This, said UNH Forest Researcher Ethan Belair, will allow the 60 selected trees to grow a better crown, produce better quality timber, and allow for a "seed orchard" around its base to provide nourishment for the critters that live there. He said the red oak is the best producer of acorns of all of the oak trees.

Each tree will be evaluated and documented as part of the initial selection process and will be re-evaluated in five years prior to a possible harvest.

The board's role in the management of the Kimball Wildlife Forest is one of fiduciary responsibility as the board is the only authority that can expend money from the trust fund managed by the forest trustees.

The project will cost the Kimbal Wildlife Forest Trust Fund $6,250 leaving a balance of $230,505.

Sandra McGonagle is the chair of the fund and she spoke in favor of the project saying that Charlotte Kimball was the last Kimball to live on the properly and her primary concern before her death was for the forest being used as a wildlife sanctuary.

Hawkins Brook Nature Trail plan shown to Meredith committee


MEREDITH — The Village Pathways Committee this week unveiled the designed the design of the Hawkins Brook Nature Trail, almost six-tenths of a mile passing through wetland and woodland to link Meredith Bay and Prescott Park.

Josh Ryan of Timber & Stone, LLC of East Montpelier, Vermont, who has designed dozens of trails in a half a dozen states, took residents on a virtual tour of trail, emphasizing that it is designed to be accessible to all, including those requiring wheelchairs.

Ryan said that 1,665 feet of the trail would be surfaced with stone dust while the remaining 1,450 feet would consist of a boardwalk fashioned from the wood of the black locust. Where the boardwalk is 30 inches or more above the ground it would be railed with white oak and elsewhere it would be be curbed. The trail would be studded with five observation decks and one bridge along its length.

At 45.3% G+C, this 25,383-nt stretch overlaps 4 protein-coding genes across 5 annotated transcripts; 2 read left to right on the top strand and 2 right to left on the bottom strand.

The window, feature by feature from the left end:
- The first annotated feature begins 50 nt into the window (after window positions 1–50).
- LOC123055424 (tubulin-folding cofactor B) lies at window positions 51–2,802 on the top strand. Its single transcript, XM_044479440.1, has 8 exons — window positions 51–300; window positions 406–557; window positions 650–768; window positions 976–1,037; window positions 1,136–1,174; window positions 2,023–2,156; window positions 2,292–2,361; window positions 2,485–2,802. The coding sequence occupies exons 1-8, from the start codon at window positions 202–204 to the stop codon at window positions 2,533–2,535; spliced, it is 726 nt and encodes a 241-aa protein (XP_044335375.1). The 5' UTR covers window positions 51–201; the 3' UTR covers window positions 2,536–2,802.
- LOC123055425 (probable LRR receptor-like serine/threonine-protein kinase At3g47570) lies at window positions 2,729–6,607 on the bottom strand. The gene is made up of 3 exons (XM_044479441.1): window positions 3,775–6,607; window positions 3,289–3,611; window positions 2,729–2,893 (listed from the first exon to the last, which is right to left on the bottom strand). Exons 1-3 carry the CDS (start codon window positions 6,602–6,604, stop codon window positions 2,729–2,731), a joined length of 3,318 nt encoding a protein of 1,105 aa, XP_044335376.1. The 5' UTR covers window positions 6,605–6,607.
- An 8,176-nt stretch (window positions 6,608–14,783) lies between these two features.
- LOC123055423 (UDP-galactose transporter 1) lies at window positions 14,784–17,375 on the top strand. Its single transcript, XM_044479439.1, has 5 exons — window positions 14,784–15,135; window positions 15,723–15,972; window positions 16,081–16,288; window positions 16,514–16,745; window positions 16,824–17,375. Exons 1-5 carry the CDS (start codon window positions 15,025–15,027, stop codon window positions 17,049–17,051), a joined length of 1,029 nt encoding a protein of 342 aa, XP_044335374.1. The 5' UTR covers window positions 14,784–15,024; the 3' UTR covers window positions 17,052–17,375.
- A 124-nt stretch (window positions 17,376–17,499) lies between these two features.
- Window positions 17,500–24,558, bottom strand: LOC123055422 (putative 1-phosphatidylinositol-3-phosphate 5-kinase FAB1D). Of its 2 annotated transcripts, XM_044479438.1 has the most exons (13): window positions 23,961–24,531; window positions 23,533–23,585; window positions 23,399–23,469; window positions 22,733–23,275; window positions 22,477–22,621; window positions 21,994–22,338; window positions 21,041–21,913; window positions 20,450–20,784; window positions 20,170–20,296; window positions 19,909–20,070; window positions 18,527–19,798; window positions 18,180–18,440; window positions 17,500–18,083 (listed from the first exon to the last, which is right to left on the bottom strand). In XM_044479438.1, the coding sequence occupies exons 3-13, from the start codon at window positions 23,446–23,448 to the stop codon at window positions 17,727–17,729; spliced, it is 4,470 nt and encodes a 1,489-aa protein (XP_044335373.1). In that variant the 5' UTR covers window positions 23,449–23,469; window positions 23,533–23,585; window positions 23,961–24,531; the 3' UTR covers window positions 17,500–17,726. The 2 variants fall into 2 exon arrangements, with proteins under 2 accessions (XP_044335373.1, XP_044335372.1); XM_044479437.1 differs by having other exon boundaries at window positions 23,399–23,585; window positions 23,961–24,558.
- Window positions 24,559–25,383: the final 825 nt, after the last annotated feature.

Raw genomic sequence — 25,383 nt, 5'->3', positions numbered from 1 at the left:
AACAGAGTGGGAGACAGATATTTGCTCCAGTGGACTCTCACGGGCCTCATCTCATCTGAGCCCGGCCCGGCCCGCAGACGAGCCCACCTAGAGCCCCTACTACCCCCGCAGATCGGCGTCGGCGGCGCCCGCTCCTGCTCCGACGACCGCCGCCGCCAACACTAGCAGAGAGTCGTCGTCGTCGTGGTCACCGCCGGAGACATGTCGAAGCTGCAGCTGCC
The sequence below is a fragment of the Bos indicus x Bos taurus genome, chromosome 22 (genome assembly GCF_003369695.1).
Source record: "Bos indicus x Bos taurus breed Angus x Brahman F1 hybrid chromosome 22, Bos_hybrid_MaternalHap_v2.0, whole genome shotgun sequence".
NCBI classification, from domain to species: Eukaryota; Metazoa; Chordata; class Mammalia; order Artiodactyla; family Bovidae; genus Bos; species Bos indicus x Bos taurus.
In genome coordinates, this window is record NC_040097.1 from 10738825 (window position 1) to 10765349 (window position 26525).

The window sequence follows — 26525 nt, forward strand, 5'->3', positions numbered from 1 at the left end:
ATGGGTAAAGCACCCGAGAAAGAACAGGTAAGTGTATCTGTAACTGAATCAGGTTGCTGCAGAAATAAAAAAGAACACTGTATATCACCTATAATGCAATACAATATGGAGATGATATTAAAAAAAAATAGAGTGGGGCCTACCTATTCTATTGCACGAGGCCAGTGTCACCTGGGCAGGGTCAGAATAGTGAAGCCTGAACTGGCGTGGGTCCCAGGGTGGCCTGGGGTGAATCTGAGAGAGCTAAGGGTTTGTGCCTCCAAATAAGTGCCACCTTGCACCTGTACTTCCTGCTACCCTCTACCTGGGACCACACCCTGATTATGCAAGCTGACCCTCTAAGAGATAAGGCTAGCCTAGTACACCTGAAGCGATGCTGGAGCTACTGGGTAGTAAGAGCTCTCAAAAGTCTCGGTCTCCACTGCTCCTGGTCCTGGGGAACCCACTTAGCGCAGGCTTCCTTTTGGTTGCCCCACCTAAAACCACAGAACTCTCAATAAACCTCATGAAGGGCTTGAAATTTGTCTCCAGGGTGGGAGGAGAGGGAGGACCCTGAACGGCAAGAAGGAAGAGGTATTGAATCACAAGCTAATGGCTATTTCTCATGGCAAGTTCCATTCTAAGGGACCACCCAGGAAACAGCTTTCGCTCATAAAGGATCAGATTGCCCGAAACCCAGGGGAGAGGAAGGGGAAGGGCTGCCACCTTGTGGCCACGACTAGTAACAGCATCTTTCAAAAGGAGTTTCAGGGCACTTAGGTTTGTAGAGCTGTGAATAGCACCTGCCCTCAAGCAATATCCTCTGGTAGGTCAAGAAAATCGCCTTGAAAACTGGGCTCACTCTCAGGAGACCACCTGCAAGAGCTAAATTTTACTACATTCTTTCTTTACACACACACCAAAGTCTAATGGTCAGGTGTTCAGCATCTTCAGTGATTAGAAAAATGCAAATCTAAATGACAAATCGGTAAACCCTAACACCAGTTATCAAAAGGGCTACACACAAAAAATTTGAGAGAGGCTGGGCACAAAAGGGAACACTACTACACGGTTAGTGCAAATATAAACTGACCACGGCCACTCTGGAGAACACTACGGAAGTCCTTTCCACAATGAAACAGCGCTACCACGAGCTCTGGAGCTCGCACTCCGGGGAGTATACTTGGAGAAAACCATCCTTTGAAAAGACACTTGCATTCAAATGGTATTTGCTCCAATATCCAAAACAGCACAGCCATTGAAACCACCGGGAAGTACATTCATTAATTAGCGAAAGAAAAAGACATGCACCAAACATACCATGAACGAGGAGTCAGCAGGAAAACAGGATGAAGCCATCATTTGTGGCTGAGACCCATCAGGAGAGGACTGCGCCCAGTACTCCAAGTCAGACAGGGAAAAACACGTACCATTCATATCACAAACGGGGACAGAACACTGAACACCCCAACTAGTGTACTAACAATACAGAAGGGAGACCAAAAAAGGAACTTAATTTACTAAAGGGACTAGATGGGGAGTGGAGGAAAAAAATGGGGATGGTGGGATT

Angela LaBrecque, the town planner, said that since the project was originally conceived five years ago the committee has been working closely with the schools, which have incorporated the ecology of the Hawkins Brook watershed in the science curriculum. She said that the observation decks are designed to serve as outdoor classrooms and placed to offer access to both wetland and upland environments.

"The trail will be an incredible resource for the schools," she said.

LaBrecque said the committee is in the process of seeking wetland permits from the New Hampshire Department of Environmental Services. She said the cost of constructing the trail is estimated to fall between $417,000 and $448,000 depending on the materials used and the project will be financed by donations and grants. She said that because the trail is accessible to so many different constituencies serves so many constituencies, the project will be eligible for an array of grants.

In 2018 Meredith will celebrate its 250th anniversary and LaBrecque is hopeful that the ribbon on the Hawkins Brook Nature Trail will be cut in time for the festivities.

Hawkins Brook Trail Alignment 2015

The proposed route of the Hawkins Brook Trail. (Courtesy graphic/Google maps)